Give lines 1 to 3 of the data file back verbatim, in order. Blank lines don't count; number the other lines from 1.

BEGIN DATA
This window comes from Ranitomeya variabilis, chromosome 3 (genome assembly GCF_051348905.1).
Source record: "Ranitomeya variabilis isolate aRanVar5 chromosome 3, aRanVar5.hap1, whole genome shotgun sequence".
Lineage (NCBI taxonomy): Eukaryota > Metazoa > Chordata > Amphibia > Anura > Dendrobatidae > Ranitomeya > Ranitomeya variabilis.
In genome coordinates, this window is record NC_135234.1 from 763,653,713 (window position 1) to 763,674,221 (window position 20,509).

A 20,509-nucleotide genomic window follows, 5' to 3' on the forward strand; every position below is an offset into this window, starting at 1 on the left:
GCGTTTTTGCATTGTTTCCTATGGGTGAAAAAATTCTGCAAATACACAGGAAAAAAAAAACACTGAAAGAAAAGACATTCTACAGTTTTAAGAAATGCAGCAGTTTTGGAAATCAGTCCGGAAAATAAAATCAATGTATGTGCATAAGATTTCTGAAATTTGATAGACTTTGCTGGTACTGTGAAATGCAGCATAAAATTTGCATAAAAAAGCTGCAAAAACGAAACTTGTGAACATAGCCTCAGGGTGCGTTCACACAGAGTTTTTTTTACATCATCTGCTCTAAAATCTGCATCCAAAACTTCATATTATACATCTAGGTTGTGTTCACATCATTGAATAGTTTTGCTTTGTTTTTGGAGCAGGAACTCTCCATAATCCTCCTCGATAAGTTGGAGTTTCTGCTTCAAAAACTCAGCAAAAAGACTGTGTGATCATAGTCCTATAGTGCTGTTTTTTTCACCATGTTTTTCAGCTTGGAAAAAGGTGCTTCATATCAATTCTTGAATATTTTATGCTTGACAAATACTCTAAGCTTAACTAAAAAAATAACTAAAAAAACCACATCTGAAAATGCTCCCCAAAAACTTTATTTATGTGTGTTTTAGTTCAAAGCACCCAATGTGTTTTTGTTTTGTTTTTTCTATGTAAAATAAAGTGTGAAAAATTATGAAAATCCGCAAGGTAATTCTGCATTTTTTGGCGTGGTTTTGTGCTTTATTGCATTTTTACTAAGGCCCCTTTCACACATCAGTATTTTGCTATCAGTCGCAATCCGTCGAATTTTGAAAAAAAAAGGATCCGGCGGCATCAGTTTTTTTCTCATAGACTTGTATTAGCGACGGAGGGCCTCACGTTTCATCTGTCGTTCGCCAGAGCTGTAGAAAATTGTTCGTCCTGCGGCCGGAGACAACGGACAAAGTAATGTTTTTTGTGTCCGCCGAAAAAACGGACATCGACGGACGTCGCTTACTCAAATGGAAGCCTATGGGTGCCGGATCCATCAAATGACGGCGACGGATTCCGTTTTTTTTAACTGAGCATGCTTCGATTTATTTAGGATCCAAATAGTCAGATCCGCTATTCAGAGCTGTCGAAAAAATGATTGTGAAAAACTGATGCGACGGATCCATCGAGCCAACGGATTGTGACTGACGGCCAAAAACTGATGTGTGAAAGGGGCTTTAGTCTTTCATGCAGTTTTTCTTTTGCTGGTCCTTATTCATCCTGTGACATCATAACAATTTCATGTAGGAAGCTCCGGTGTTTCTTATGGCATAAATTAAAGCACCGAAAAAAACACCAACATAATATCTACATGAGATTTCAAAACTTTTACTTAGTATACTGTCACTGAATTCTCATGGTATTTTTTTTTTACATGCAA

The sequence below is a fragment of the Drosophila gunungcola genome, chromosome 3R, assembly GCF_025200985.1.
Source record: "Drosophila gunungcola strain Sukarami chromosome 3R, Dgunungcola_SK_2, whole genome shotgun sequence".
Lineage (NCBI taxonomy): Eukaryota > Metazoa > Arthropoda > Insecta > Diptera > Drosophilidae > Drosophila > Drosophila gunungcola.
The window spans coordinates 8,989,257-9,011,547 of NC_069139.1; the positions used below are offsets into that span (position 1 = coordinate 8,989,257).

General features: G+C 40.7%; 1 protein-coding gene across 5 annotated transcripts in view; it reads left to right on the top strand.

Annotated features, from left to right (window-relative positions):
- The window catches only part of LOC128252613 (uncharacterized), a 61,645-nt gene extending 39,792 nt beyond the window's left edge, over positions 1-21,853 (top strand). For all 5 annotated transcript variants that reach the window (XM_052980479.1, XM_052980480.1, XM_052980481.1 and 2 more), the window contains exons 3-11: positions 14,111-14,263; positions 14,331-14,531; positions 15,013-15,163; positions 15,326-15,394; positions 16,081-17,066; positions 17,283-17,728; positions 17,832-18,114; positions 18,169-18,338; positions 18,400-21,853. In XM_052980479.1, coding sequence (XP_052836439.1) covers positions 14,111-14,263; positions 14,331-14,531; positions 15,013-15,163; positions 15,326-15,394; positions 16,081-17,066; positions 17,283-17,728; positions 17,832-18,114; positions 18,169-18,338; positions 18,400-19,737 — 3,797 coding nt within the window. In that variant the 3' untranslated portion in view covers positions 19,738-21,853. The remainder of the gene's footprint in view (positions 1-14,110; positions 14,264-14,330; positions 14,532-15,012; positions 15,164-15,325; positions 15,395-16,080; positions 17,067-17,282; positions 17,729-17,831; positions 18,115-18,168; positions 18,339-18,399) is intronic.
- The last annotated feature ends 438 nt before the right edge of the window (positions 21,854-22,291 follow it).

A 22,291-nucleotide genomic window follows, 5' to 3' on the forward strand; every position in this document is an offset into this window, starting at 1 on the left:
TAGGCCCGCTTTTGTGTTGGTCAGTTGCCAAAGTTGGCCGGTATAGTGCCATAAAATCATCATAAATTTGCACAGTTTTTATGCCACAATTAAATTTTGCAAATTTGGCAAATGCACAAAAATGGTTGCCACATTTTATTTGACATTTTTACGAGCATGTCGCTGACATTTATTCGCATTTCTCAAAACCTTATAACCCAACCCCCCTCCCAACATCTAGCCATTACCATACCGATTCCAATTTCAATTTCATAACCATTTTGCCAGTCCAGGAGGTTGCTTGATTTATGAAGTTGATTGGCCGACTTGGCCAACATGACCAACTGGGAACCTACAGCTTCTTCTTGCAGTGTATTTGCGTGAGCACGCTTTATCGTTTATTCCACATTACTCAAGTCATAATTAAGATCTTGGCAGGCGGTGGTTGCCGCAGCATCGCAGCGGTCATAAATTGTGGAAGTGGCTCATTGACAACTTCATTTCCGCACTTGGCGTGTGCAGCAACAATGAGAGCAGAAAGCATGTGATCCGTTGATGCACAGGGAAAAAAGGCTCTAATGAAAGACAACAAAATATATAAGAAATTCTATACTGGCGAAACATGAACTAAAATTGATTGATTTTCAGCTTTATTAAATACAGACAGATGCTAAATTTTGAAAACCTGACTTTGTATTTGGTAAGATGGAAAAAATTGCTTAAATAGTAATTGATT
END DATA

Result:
This window comes from Ranitomeya variabilis, chromosome 3 (genome assembly GCF_051348905.1).
Source record: "Ranitomeya variabilis isolate aRanVar5 chromosome 3, aRanVar5.hap1, whole genome shotgun sequence".
Lineage (NCBI taxonomy): Eukaryota > Metazoa > Chordata > Amphibia > Anura > Dendrobatidae > Ranitomeya > Ranitomeya variabilis.